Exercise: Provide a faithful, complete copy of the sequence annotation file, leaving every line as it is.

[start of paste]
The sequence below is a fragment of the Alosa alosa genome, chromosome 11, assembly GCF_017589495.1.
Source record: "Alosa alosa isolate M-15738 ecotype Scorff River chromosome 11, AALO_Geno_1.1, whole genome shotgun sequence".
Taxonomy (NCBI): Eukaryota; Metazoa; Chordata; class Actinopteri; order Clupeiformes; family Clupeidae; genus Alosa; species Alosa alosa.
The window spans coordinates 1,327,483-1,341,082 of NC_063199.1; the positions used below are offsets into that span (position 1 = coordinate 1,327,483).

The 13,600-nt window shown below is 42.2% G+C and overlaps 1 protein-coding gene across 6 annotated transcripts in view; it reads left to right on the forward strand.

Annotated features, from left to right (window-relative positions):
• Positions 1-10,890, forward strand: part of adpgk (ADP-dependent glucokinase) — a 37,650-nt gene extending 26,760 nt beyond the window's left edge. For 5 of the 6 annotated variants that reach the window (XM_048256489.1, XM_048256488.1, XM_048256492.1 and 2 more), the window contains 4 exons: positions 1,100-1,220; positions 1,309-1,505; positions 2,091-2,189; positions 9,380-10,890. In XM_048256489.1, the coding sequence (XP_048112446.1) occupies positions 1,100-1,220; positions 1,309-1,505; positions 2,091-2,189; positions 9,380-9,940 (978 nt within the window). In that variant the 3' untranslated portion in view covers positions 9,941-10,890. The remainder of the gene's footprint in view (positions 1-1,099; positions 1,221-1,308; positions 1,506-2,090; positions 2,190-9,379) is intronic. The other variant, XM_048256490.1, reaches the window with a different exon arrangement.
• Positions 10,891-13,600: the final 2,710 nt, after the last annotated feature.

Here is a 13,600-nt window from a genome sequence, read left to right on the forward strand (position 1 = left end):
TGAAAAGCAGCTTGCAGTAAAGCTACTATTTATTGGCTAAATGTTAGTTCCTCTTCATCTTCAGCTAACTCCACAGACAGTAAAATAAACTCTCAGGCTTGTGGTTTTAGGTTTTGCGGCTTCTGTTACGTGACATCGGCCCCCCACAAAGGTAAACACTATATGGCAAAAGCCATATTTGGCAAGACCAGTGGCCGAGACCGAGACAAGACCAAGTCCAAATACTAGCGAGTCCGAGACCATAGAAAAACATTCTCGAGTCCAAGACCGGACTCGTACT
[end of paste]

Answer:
The sequence below is a fragment of the Alosa alosa genome, chromosome 11, assembly GCF_017589495.1.
Source record: "Alosa alosa isolate M-15738 ecotype Scorff River chromosome 11, AALO_Geno_1.1, whole genome shotgun sequence".
Taxonomy (NCBI): Eukaryota; Metazoa; Chordata; class Actinopteri; order Clupeiformes; family Clupeidae; genus Alosa; species Alosa alosa.
The window spans coordinates 1,327,483-1,341,082 of NC_063199.1; the positions used below are offsets into that span (position 1 = coordinate 1,327,483).

The 13,600-nt window shown below is 42.2% G+C and overlaps 1 protein-coding gene across 6 annotated transcripts in view; it reads left to right on the forward strand.

Annotated features, from left to right (window-relative positions):
• Positions 1-10,890, forward strand: part of adpgk (ADP-dependent glucokinase) — a 37,650-nt gene extending 26,760 nt beyond the window's left edge. For 5 of the 6 annotated variants that reach the window (XM_048256489.1, XM_048256488.1, XM_048256492.1 and 2 more), the window contains 4 exons: positions 1,100-1,220; positions 1,309-1,505; positions 2,091-2,189; positions 9,380-10,890. In XM_048256489.1, the coding sequence (XP_048112446.1) occupies positions 1,100-1,220; positions 1,309-1,505; positions 2,091-2,189; positions 9,380-9,940 (978 nt within the window). In that variant the 3' untranslated portion in view covers positions 9,941-10,890. The remainder of the gene's footprint in view (positions 1-1,099; positions 1,221-1,308; positions 1,506-2,090; positions 2,190-9,379) is intronic. The other variant, XM_048256490.1, reaches the window with a different exon arrangement.
• Positions 10,891-13,600: the final 2,710 nt, after the last annotated feature.

Here is a 13,600-nt window from a genome sequence, read left to right on the forward strand (position 1 = left end):
TGAAAAGCAGCTTGCAGTAAAGCTACTATTTATTGGCTAAATGTTAGTTCCTCTTCATCTTCAGCTAACTCCACAGACAGTAAAATAAACTCTCAGGCTTGTGGTTTTAGGTTTTGCGGCTTCTGTTACGTGACATCGGCCCCCCACAAAGGTAAACACTATATGGCAAAAGCCATATTTGGCAAGACCAGTGGCCGAGACCGAGACAAGACCAAGTCCAAATACTAGCGAGTCCGAGACCATAGAAAAACATTCTCGAGTCCAAGACCGGACTCGTACT